by G. V. Tagare | 1950 | 750,347 words
This page describes Manifestation of Vasudeva which is chapter 17 of the English translation of the Skanda Purana, the largest of the eighteen Mahapuranas, preserving the ancient Indian society and Hindu traditions in an encyclopedic format, detailling on topics such as dharma (virtous lifestyle), cosmogony (creation of the universe), mythology (itihasa), genealogy (vamsha) etc. This is the seventeenth chapter of the Vasudeva-mahatmya of the Vaishnava-khanda of the Skanda Purana.
1. O sage, he saw a more brilliant, heavenly splendour, similar to crores of crores of suns arisen (and shining) simultaneously.
2. It completely pervaded all the quarters, intermediate cardinal points, above and below. It is said to be imperishable Brahman, characterised by existence, knowledge and bliss.
3. It permeated both Prakṛti and Puruṣa and their evolutes. It was that brilliance which persons accomplished in Yoga, crossing (in ascendance) all the six Cakras (plexuses) within (their body), see in their heads (in the Sahasrāra-Kamala) with the grace of Vāsudeva.
4. It is by his brilliance that the sun, the moon, fire and stars are illuminated. They irradiate the whole world by their imperishable light.
6-7. Multitudes of Brahmās ana Śaṅkaras with (materials of) worship in ṃeir hands, fall over it due to confusion. Cowherds and cowherdesses on whom there is the grace of Kṛṣṇa, see (the Lord) in that brilliance. Others see only the bright splendour but not him, O. sage.
8. He (Nārada) saw therein a wonderful, lustrous, celestial, beautiful palace, consisting of excellent precious stones of various kinds, with thousands of pillars shining with jewels, beautiful with a big assembly hall.
9. It was illuminated all round with numerous rows of brilliant mansions of his devotees, both men and women, who were adorned with ornaments studded with jewels and with very fine garments of various kinds.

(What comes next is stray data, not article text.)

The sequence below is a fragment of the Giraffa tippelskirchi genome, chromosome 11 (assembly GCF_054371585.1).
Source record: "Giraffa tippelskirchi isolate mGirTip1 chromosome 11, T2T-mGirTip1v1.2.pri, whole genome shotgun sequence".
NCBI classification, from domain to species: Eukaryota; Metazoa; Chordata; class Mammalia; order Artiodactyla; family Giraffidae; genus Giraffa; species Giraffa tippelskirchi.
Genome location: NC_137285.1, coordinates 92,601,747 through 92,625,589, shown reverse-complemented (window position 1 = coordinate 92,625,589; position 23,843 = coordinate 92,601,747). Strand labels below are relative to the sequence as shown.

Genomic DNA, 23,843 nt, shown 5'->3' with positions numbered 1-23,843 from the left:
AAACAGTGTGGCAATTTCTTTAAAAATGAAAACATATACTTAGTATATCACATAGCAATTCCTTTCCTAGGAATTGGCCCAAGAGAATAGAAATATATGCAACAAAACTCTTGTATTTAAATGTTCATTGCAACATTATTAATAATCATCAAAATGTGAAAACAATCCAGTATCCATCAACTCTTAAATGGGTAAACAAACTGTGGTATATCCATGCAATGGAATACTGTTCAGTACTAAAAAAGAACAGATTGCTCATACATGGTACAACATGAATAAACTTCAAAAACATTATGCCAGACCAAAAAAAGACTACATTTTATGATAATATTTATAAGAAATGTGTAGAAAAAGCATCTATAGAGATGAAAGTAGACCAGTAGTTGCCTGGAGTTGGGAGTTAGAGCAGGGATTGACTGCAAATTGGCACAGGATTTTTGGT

10. The sage, with ecstatic delight, saw there a brilliant throne, created out of the quintessence of excellent precious stones, which caused wonder in the minds of spectators.
11-12. Theṛe he saw seated (on the throne) Lord Kṛṣṇa, Nārāyaṇa, the attributeless (Brahman), the omniscient ruler (of the universe), the excellent (supreme) Puruṣa whom Sātvatas (i.e. devotees of Kṛṣṇa) call Vāsudeva. Him some devotees call the ‘Supreme Soul’, some call ‘Supreme Brahman’, others, ‘Brahman greater than the greatest’, some, ‘Lord Viṣṇu’ while others call the ‘Supreme Lord’.
13. (He saw) him, whose body was beautiful like a thousand gods of love (combined), who was always youthful (lit. a boy below 15 years of age), who, a receptacle of mercy, was graceful due to his extremely quiescent form, was superior to all the perishables and imperishables and (forever) independent.
14. (He saw him) whose side-glance causes the sport (as it were) of creation, sustenance and destruction of a number of Brahmāṇḍas (Cosmoses), who is the supreme ruler of innumerable crores of Brahmāṇḍas, who is the sole (deity) worthy of being saluted by all, who has assumed the garb of a great actor.
15. (He saw him) who was wearing excellent, yellow, priceless, resplendent garment, who appeared rich with ornaments of innumerable excellent jewels, whose complexion was (dark) like a newly formed cloud, and in whose ears excellent ear-rings of the shape of crocodile were shining.